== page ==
The Election Board certified the election Friday after the Aug. 24 vote. At that time, election officials include the provisional ballots that have been verified as cast by eligible voters.

Pretty said five votes were added to the unofficial totals and had no effect on the outcome of any race.

In 25 precincts, District 3 Republican voters selected a candidate for Cleveland County commissioner.

Rains said 13 percent of eligible Republicans voted in that race. Dr. Harold Haralson defeated Mike Reynolds and will face off against Democrat, Cal Hobson in November.

But Hobson is facing multiple DUI charges so the runoff primary may have been the key race for selecting the next county commissioner.

Oklahoma has increased voting options in recent years. To vote absentee, people can sign up each calendar year and automatically get a ballot in the mail. Early voting locations have expanded, making it easier for voters who can’t vote on Election Day.

In Oklahoma, no reason for absentee voting — voting by mail or early — is required.

The new satellite location at the Moore Norman Technology Center’s South Penn campus allowed easier access for some early voters.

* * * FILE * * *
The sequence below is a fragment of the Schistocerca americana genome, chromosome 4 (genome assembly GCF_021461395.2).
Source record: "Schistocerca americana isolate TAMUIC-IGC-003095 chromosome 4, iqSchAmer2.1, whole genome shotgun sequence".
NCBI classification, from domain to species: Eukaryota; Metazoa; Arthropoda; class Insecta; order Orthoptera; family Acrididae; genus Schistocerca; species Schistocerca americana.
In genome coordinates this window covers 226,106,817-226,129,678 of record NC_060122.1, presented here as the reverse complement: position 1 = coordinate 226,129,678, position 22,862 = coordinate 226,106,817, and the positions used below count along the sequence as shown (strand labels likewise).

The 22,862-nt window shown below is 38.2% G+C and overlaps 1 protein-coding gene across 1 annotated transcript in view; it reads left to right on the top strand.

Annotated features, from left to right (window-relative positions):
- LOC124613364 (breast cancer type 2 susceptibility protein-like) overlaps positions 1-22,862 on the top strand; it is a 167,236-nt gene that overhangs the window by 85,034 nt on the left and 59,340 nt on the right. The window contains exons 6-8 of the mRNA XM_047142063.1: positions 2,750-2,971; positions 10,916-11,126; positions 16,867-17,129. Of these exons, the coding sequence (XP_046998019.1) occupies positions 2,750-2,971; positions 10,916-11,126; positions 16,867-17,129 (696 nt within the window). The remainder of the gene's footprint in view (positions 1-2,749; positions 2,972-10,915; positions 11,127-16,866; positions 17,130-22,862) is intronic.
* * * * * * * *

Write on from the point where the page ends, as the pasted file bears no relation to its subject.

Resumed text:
“It was a great success,” Rains said.

Between one-fourth and one-third of Cleveland County’s early voters cast ballots at the South Penn location.

 “The voters up there are so appreciative,” Pretty said.

Rains retired from his position with the Oklahoma County Election Board office with just under 24 years on the job, shortly before being appointed as Cleveland County Election Board secretary about seven months ago.

Pretty has been with the Cleveland County Election Board office full-time since 1999.

Technology is the biggest change either employee has seen. Other changes include a federal law that allows voters to cast provisional ballots.

“What the provisional ballot does is give everybody the opportunity to vote,” Rains said.

Those ballots are researched to see if the voter is eligible. The most common issue is that people show up without an acceptable ID.

The county election board is also now on Twitter and Facebook.

Joy Hampton